Living Trusts Take the Pressure Off of Families
Dale Rollings is a financial planner, he works with individuals after the death of a loved one to help them determine how best to protect their estate. He provides options for investing and managing your money. This article is filled with ideas, suggestions and help. He encourages everyone to take their time in making money decisions after a loved one dies because of the high emotions and lack of concentration that accompany grief.
by Dale R. Rollings
Thirty years ago an old estate attorney gave me some advice: “Don’t let your clients make any major decisions with their assets within nine months of death of a spouse or close loved one.” Today, his words still ring in my ears. I give the same advice to my own clients as their lawyer, counsel, and one they turn to for directions in administering an estate.
It does not take a psychologist to see how grief affects the decision-making process. Concentration is diminished and decision-making is skewed. Decisions made in depth of grieving often turn out to be not the best or just plain wrong. Decisions made while working away from loved ones, moving major investments, or giving away assets-are often a source of regret.
Unfortunately, the probate laws of many states force a grieving spouse or children to make decisions quickly that they might otherwise spend significantly more time considering, deadlines are placed on personal representatives and executors for such things as filing inventories, notifying creditors and paying bills, filing reports, paying taxes, and a host of other legal tasks. This extra pressure placed on people in grief often results in bad decisions. And, grievers tell us, even good decisions often “just don’t feel right.”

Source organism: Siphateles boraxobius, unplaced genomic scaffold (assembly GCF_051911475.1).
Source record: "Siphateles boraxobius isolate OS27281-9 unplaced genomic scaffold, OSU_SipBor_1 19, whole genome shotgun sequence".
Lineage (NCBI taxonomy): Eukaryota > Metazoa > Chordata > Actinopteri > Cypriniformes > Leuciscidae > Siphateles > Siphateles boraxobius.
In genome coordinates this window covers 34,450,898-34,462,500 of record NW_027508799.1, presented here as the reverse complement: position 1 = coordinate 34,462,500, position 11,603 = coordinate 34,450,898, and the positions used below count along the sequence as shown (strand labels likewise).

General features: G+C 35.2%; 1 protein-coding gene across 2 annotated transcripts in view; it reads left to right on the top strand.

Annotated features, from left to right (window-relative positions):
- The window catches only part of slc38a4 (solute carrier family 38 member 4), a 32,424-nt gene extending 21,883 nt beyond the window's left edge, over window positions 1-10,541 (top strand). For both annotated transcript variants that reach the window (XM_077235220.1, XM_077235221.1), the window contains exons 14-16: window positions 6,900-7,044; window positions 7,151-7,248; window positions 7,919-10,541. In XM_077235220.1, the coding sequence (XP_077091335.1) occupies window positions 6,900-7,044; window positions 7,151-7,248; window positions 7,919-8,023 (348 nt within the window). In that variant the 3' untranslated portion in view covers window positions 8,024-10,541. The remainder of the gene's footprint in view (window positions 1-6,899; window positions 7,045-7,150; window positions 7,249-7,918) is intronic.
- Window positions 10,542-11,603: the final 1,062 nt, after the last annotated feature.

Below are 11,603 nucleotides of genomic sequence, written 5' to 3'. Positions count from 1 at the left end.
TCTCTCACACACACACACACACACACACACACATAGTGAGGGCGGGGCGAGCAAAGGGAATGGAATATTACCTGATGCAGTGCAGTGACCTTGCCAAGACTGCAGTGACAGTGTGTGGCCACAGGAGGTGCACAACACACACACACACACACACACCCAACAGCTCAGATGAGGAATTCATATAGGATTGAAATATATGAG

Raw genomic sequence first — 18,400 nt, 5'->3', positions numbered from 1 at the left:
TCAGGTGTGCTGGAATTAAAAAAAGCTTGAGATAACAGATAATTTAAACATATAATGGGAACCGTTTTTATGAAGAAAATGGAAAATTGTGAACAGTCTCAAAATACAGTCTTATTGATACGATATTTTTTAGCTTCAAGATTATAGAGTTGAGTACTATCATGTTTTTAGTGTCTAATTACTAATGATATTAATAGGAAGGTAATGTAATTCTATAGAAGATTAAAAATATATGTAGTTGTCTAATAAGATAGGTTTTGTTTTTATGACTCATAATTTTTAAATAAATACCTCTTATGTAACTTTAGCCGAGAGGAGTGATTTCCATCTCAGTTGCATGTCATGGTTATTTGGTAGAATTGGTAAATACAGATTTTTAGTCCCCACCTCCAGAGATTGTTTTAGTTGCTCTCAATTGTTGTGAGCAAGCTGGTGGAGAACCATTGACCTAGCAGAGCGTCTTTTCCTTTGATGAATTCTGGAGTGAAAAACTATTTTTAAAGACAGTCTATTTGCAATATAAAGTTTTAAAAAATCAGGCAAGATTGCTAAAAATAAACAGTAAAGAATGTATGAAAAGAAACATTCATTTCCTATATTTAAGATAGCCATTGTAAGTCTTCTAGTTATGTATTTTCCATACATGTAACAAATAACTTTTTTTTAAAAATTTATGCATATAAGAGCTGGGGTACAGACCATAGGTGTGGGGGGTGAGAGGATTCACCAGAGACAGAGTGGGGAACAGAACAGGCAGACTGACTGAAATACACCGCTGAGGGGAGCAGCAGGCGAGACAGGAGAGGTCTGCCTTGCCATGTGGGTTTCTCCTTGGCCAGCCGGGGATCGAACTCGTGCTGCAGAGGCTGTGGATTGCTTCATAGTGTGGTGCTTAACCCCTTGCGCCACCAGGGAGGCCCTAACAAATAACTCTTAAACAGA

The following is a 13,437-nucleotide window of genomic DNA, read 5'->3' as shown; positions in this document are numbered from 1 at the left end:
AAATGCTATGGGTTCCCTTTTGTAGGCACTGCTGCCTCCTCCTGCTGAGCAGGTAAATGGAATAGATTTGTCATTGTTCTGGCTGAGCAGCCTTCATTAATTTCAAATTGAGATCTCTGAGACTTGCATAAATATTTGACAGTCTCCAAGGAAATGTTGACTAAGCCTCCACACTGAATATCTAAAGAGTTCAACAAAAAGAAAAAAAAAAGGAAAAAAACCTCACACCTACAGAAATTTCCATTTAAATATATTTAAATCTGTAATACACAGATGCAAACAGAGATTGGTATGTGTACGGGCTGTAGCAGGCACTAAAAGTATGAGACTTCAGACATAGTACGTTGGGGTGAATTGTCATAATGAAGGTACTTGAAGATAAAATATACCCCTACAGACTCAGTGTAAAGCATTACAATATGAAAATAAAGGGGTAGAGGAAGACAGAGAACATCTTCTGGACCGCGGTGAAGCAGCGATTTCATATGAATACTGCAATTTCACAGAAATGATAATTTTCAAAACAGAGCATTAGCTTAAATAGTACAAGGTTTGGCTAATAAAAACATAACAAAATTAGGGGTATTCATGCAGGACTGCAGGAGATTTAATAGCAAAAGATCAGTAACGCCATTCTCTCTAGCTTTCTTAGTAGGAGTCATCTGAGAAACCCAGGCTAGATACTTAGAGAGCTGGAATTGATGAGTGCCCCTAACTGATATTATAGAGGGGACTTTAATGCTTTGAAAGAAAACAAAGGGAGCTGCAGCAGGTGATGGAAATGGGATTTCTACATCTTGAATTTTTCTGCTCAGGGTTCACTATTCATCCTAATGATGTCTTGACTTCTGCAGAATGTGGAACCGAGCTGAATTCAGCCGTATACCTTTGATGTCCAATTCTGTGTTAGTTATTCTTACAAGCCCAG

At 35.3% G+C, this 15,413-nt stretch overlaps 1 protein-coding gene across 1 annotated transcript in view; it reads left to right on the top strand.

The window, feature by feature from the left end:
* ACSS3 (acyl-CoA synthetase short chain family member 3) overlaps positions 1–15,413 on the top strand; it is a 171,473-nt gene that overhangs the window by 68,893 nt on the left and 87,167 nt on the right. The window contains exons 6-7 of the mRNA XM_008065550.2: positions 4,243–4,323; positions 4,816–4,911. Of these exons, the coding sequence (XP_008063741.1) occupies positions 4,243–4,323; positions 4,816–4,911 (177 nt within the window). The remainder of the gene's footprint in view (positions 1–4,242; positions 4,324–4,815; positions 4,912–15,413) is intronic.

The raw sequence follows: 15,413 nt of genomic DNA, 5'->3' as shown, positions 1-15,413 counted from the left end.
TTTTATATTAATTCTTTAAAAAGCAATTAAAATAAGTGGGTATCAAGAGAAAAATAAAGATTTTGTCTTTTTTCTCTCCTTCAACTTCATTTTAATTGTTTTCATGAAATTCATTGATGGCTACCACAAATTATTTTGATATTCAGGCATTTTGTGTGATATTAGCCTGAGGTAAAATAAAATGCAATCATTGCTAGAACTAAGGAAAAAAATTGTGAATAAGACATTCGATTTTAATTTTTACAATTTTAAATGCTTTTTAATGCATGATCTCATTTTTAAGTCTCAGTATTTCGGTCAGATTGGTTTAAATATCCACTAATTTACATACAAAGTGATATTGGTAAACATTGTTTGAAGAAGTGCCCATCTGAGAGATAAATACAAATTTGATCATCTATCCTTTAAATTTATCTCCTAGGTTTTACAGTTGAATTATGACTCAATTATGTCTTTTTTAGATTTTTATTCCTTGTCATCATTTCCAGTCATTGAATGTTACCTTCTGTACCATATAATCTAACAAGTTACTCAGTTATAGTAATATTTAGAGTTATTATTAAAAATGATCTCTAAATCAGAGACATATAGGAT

For these reason, our firm recommends using living trusts rather than wills as the primary estate planning vehicle for most families, even for estates which are smaller than those that would require a trust for tax avoidance purposes. We are not alone in this regard because many attorneys, years ago, recognized that a trust can be used to avoid the probate process, its deadlines, and its pressures.
Many attorneys tout that the use of trusts to speed up the distribution of assets to beneficiaries because they can be used to avoid all of the administrative requirements of probate administration. But for the grieving family, the trust has another, far more reaching benefit: It can actually be used to slow down the process and maintain the status quo until the family works its way through the deepest grief and is ready to return to making business decisions.
I had an example of this very benefit in my own family upon the death of my dad a few years ago. All of my parents’ assets had been placed into living trusts. On my dad’s death it was clear that mom just was not thinking right. She was a sharp, healthy, intelligent woman whose intellect had not been blunted by age, but whose decision-making process was made painful by grief. The truth was, she would just rather not address some of the issues surrounding the estate, and she put those off while she focused on her own issues of losing her husband of 60 years. We could have forced her to make decisions during that time. Had Dad’s estate been in probate she would have had to make those decisions. But because we had living trusts, she was not forced to do so. We simply used Dad’s trust as a holding vehicle until Mom could come back to the table.